00:40 Douglas Blackmon: Welcome back to American Forum. I’m Doug Blackmon. When the Soviet Union dissolved into the Russian Federation at the end of the Cold War, the United States stood alone as the world’s last superpower, a monument to the superiority of democratic capitalism and the apparent standard by which other countries should model their own reformations. The long era of all global relationships fitting somehow into a competition between the U.S. and its one great rival was over. The West had won. At least, that’s what we thought. China—the vast behemoth of Asia—seemed to prove the point. It remained a backward empire of shoddy manufacturing, polluting factories, and ossified Communist recalcitrance. Its gross domestic product as late as the early 1990s was less than $400 billion a year—miniscule in comparison to the $6 trillion in United States production at the time. But just two and a half decades later, China’s economy generates $11 trillion a year. It has surpassed the United States as the world’s largest consumer of luxury goods, automobiles, and e-commerce. China produces more steel, clothing, textiles, and computers than we do. They even make our iPhones, or at least parts of them. Today, China has joined—and, by some reckonings, has surpassed—the United States as a global superpower. Yet, even as the two titans wrestle with whether to cohabitate or compete for supremacy, a shared new threat is forcing cooperation: nuclear-armed North Korea, which has launched almost two dozen test missiles this year, including a nuclear weapon seven times the size of the bombs dropped on Hiroshima and Nagasaki. Tensions between the U.S. and North Korea have devolved steadily into coarse insults between the nation’s two leaders: a “deranged dotard” named Donald Trump, according to North Korean leader Kim Jong-un, who President Trump ridicules as the “little rocket man.”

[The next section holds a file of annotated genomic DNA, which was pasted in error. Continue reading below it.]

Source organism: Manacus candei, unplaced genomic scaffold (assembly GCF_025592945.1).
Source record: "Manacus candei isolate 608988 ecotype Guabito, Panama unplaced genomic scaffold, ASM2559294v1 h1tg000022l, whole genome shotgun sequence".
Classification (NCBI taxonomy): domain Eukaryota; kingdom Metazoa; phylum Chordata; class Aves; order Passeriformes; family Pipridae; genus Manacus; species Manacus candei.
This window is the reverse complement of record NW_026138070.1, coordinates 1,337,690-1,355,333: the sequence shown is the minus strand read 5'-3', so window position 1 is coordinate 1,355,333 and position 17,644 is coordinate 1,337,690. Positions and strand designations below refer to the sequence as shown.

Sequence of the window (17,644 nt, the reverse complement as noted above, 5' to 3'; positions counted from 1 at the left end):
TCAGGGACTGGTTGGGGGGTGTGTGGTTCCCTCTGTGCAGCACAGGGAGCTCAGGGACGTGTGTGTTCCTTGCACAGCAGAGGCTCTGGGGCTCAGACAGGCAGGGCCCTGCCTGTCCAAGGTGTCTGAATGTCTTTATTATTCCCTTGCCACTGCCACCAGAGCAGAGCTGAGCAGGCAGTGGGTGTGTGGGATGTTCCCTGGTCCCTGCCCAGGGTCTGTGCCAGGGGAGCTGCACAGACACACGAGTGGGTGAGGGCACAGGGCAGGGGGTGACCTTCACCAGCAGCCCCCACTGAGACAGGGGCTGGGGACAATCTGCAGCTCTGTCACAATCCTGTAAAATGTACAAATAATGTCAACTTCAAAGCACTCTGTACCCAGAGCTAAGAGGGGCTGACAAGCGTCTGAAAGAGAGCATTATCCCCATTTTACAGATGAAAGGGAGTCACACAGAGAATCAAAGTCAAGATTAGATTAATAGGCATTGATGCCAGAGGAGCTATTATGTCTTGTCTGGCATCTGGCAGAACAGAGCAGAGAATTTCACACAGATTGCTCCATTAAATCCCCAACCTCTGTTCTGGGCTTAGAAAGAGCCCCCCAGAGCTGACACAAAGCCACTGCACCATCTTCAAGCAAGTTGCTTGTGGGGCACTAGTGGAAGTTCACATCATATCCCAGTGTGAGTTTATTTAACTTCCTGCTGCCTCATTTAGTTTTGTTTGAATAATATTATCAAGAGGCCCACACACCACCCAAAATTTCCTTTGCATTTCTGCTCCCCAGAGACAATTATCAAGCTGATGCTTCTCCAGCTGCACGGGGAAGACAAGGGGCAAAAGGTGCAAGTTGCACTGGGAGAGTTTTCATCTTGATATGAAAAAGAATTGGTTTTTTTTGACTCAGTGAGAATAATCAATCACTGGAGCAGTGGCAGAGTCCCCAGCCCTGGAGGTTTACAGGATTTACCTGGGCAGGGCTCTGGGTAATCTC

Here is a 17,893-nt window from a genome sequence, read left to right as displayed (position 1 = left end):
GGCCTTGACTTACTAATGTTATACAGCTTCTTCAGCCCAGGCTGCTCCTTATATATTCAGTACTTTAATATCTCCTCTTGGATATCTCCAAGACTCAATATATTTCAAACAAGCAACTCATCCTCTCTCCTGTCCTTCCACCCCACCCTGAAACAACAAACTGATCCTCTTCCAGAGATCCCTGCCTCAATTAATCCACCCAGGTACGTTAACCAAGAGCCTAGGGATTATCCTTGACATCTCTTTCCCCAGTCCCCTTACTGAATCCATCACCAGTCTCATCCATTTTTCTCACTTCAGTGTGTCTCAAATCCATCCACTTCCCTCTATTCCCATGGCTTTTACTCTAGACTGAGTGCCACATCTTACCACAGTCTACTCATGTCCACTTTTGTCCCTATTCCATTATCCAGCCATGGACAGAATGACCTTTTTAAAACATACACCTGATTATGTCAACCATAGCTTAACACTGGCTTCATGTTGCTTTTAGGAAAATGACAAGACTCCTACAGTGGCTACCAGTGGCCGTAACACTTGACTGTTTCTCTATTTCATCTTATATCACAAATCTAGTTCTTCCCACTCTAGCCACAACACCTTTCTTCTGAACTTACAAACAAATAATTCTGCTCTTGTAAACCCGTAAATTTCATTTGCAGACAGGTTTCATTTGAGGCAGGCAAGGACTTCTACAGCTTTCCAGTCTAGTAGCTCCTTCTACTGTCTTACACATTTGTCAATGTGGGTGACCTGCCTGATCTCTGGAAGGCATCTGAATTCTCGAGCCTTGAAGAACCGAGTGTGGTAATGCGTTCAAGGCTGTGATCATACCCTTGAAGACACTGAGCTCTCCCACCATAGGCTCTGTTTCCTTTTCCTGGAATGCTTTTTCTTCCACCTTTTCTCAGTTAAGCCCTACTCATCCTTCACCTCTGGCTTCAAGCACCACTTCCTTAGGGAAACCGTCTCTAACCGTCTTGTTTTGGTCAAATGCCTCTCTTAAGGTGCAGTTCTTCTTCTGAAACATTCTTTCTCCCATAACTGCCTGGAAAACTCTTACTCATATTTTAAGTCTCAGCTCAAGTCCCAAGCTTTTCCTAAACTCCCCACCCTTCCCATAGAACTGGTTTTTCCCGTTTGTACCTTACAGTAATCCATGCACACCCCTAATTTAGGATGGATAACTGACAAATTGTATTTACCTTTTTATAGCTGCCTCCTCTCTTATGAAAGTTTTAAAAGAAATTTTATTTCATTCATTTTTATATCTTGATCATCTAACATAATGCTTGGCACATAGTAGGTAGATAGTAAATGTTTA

So how big is the risk of North Korea? How does the relationship between the U.S. and China affect that risk? And ultimately, what will the new era of a world once again oriented around two competing superpowers really look like? Joining us is Evan Osnos, a staff writer for The New Yorker who in 2014 published: Age of Ambition: Chasing Fortune, Truth, and Faith in the New China based on eight years he lived and worked as a correspondent in Beijing. That book won the National Book Award. Earlier, in 2008, he was part of a Pulitzer Prize winning team at the Chicago Tribune. A few weeks ago, he spent four days in North Korea, detailing his on-the-ground observations in an expansive piece for The New Yorker titled “The Risk of Nuclear War with North Korea.” Thank you for being here.
Evan Osnos: Thanks, Doug.
3:30 Blackmon: So you’ve just come back from North Korea a few weeks ago. We want to get to that. We want to hear about the trip that you made and your sense of things, but, first, let’s talk about China and the context of this changing relationship between the U.S. and China and ultimately how that relates to the crisis, really, around North Korea. When you first went there as a young correspondent—you still look like a pretty young correspondent to me—in 2005, where was China at that stage in this tremendous transformation?